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“You Know Nothing”: The Structure of A Song of Ice and Fire


Illustration for article titled “You Know Nothing”: The Structure of A Song of Ice and Fire

Towards the end of my senior year of high school, my much-beloved English teacher assigned us a paper; what made this one different was that he created unique topics for each of us. I ended up with “The Role of ‘Nothing’ in King Lear”. As I’m re-reading the latest two books in A Song of Ice and Fire, that paper keeps rattling around in my head, and I think I’ve finally determined why: while “nothing” was integral to the plot of King Lear, “you know nothing” is equally so for A Song of Ice and Fire.

I read a lot of thrillers; by their very nature, they rely on characters not knowing crucial pieces of information, as well as misdirection and misinformation. Sometimes the reader is privy to information that (some) characters aren’t; sometimes we find things out along with them, and sometimes a character reveals a Deus ex Machina piece of information that only they knew, which—unless you’re Sherlock Holmes—is generally a pretty disingenuous plot device.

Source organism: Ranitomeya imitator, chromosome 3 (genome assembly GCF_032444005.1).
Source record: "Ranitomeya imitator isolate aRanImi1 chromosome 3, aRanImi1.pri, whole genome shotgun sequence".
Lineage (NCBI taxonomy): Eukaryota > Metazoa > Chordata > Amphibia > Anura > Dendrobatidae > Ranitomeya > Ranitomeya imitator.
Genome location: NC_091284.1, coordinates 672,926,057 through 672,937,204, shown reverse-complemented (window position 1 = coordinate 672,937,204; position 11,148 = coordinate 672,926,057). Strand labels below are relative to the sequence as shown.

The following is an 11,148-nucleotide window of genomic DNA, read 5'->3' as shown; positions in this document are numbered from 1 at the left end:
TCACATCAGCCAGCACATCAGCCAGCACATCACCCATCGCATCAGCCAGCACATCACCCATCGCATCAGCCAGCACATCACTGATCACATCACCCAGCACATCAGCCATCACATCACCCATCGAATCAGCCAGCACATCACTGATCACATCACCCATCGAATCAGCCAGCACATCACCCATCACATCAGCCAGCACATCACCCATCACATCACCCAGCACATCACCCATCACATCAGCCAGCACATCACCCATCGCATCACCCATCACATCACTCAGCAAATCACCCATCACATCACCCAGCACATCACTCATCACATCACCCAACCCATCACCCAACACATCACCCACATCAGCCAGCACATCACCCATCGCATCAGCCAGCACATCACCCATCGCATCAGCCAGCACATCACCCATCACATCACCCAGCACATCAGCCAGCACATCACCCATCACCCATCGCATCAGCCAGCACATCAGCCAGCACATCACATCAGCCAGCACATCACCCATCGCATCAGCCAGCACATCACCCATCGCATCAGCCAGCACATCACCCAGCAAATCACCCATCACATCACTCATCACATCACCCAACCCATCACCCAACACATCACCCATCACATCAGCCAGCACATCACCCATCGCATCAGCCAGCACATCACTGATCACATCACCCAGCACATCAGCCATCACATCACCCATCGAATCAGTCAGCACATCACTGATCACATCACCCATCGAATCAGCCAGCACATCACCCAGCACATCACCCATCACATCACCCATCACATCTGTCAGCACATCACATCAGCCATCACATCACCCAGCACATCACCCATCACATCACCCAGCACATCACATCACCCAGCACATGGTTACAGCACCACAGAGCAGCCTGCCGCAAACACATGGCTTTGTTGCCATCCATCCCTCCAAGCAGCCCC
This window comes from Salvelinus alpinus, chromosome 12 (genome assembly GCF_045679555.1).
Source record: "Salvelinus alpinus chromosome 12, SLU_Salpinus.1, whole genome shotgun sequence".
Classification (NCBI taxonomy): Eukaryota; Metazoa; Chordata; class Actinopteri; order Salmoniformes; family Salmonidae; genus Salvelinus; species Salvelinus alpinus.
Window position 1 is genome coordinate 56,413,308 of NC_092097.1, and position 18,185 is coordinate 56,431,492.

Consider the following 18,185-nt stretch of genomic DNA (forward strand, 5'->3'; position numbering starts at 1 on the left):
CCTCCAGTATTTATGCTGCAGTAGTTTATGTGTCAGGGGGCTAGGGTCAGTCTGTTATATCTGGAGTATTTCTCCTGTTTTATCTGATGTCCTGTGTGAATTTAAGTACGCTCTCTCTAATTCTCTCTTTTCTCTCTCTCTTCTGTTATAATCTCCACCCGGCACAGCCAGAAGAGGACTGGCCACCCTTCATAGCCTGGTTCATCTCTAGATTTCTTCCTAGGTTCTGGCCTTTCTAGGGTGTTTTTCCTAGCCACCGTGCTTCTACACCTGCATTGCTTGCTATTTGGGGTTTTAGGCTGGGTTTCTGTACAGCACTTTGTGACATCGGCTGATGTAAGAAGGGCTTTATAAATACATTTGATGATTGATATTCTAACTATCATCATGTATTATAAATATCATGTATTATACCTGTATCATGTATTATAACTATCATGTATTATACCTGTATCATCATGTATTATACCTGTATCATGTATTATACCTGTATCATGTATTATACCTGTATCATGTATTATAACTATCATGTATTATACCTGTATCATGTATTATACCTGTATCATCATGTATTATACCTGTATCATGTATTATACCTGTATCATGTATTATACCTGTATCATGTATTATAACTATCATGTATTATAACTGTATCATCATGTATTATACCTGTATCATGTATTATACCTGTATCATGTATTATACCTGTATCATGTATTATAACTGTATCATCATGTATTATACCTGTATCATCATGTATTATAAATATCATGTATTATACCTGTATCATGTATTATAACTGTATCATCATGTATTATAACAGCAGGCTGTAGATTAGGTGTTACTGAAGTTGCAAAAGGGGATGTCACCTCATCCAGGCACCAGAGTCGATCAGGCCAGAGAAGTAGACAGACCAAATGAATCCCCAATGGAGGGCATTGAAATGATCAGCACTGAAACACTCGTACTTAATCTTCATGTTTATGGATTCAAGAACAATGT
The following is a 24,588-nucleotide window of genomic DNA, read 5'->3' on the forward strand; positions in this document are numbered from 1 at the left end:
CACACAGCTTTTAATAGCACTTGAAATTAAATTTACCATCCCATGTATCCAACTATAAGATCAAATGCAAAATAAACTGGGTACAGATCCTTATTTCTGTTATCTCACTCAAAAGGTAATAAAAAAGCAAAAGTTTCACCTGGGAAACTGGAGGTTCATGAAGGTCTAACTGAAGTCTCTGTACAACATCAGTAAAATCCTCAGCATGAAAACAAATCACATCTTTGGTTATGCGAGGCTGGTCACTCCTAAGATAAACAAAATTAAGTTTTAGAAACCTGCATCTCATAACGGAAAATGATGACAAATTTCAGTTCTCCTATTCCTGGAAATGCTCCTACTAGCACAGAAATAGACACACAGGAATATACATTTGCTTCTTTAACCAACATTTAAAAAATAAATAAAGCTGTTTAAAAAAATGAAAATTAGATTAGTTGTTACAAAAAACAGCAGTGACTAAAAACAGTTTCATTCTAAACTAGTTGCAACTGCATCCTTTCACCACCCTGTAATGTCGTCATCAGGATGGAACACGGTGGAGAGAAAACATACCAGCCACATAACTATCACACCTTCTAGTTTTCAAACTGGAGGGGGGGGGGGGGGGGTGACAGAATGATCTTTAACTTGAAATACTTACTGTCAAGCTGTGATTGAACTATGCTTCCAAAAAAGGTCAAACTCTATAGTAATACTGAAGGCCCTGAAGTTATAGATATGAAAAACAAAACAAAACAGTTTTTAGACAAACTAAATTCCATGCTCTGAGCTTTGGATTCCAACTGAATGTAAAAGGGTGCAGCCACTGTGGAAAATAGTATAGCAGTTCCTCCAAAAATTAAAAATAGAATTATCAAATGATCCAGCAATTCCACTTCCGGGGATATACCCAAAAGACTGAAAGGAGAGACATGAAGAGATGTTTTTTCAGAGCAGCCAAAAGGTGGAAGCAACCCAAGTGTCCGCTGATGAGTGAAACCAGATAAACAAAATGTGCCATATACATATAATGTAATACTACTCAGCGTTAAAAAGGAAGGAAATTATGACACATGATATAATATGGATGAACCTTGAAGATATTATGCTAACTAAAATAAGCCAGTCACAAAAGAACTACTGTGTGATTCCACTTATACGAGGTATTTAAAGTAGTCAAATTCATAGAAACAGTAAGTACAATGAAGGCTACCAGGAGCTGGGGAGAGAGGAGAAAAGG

Usually, you don’t see that sort of structure much outside the thriller genre (although it does comprise a piece of horror writing); you certainly don’t see it sustained throughout an entire non-thriller series.

However, A Song of Ice and Fire wouldn’t exist as we know it without it. Not only is the series structured in this manner, it’s a structure that’s integral to the plot and the characters, to the forward motion of the story, and to our enjoyment of it as readers. Its very nature relies on it.


I’m approaching this as a reader of the A Song and Ice and Fire series of books, as opposed to a viewer of the TV series.

The Structure of the Series

The largest overarching “Know Nothing” plotline in the series is the Stark children. This begins with two events: Bran being pushed out the tower window, and Ned Stark taking the girls to King’s Landing. Up until those points, you had a fairly standard, straightforward storyline.